CI Financial Inc. is making its first foray into the private real estate sector with a joint venture interest in Axia Real Assets LP, a newly formed alternative investment manager focusing on global real estate and infrastructure.

CI announced the new venture on Tuesday along with industry veterans and Axia co-founders Kelsey Boland, Darrell Shipp, Greg Stevenson and Joshua Varghese, a former CI portfolio manager.

No financial details were released by either company, but Axia will be independently operated and managed by its four partners. Prior to the deal, CI had only stepped into real assets by offering larger institutional investors access to private real estate funds and private equity and credit.

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The new venture will now allow retail investors access to private real estate opportunities that are typically hard to access, said Mr. Varghese, who managed a multibillion-dollar portfolio of global real estate equities at CI Global Asset Management for more than a decade.

Over the past 18 months, CI chief executive officer Kurt MacAlpine has been rapidly expanding CI through acquisitions in its wealth management business, as well as boosting its alternative investment arm to include alternative exchange-traded funds, cryptocurrencies and private-fixed income.

“The products people are buying today are very different from what they bought 10 years ago and they will be different five years from now,” Mr. MacAlpine said in an interview. “We are trying to be relevant to wherever Canadians want to invest – and today that includes real assets.”

With more than $3.7-billion in liquid alternative funds, CI offers retail investors access to publicly listed real estate investments through mutual funds and ETFs – as well as a private real estate fund for accredited investors.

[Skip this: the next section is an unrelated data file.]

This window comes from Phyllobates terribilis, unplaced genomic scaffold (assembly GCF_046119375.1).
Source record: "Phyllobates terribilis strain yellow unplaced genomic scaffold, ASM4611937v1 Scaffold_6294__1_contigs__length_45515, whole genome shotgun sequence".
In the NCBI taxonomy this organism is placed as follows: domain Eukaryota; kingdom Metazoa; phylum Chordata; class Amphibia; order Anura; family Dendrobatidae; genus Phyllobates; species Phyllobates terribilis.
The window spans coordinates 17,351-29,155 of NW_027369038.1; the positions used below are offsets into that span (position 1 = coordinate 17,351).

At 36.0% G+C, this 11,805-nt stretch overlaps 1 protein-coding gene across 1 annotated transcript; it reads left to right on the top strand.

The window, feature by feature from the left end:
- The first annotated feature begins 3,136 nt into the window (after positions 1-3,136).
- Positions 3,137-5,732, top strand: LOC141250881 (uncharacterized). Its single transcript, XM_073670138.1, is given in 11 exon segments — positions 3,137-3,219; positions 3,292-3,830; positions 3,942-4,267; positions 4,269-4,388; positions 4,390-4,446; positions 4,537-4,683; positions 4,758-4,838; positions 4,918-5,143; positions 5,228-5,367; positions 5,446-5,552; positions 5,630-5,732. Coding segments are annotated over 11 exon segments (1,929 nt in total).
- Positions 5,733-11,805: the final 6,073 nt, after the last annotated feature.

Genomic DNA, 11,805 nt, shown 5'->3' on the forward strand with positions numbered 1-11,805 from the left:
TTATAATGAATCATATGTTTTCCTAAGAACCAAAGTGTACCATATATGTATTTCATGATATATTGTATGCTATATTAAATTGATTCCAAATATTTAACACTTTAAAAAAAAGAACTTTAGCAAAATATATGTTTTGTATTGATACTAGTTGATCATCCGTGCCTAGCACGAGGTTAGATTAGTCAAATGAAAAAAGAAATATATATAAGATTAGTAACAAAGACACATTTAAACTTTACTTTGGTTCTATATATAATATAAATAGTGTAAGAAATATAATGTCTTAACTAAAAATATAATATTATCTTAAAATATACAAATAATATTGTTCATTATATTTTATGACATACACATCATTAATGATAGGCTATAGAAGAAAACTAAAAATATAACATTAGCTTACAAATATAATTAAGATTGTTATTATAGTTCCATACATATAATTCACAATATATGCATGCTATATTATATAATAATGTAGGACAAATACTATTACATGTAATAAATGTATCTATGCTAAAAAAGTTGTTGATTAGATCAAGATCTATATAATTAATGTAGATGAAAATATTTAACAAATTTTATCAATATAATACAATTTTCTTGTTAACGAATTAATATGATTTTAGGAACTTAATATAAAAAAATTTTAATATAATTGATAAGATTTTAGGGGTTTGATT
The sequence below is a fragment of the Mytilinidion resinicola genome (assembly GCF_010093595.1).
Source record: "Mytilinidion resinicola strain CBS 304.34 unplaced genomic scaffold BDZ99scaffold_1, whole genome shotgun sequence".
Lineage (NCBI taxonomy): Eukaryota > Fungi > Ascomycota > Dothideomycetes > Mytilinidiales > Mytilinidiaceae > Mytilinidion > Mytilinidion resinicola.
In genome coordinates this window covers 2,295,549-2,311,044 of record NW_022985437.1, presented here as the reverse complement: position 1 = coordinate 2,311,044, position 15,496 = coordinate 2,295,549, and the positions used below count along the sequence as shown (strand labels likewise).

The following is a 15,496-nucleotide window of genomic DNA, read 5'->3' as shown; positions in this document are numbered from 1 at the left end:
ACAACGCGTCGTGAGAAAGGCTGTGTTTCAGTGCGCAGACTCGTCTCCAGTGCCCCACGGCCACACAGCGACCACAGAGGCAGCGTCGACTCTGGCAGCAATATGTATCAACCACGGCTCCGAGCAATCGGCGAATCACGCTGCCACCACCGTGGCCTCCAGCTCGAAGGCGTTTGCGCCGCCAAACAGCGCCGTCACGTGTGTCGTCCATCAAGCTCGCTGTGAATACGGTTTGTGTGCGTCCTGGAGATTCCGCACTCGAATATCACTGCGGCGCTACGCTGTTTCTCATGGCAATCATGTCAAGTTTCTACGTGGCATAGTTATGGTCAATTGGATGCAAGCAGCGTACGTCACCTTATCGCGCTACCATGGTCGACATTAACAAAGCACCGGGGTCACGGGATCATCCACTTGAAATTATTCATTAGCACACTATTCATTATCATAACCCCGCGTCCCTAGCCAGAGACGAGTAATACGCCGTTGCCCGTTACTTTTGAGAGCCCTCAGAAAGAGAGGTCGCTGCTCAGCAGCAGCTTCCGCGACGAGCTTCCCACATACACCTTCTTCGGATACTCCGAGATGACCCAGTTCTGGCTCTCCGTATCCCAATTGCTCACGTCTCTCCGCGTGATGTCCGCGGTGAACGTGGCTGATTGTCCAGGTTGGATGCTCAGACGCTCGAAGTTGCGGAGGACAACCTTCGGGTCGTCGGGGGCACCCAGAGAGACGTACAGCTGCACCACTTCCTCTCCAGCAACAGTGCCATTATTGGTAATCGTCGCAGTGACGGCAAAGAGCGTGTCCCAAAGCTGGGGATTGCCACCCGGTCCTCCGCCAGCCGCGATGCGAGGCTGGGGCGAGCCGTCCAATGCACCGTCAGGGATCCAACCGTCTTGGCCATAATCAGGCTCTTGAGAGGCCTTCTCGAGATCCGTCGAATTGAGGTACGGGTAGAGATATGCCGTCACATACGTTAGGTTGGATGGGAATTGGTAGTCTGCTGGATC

Mr. MacAlpine said along with the growth of CI’s wealth management business, which has doubled its assets under management compared with a year ago, “the demand for both liquid – and illiquid – real estate has also increased from both institutional and retail investors.”

Rather than expand through acquisition, Mr. MacAlpine spent several months last year discussing the new joint venture with Mr. Varghese, who left his role at CI last November to start building Axia.

Mr. Varghese was joined by several former Slate Asset Management executives, including Mr. Stevenson who was the former CEO of the Slate Retail real estate investment trust, which invested in U.S. retail properties anchored by grocery stores.

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“Right now what we are seeing is a lot of the interesting opportunities in real estate that are based on the emergence of the new economy – whether it’s e-commerce warehouses, grocery stores, or data centres – and are hard to access for a lot of investors, both retail and institutional,” Mr. Stevenson said in an interview.

“As investors continue to diversify their portfolios to accumulate long-term wealth, we believe the opportunities for global real assets are significant.”

In addition to grocery-anchored real estate, which includes big-box grocery stores, other areas of interest to the firm, said Mr. Varghese, include life-science facilities, cold-storage facilities and single-family rental homes.

Mr. Varghese declined to comment on the company’s initial investment capital, but said he expects to launch the first set of investment products this summer.

“We think because of digitization and because of what that is going to do to enable societal change, we are going to see bigger changes in the next two decades than we saw in the last two decades,” Mr. Varghese said.

“When you are investing in real estate – which is a long-term asset class – you have to have a laser focus view on what those changes will look like and [the areas we are looking] will provide our investors access to the types of real estate that are going to benefit from the new economy.”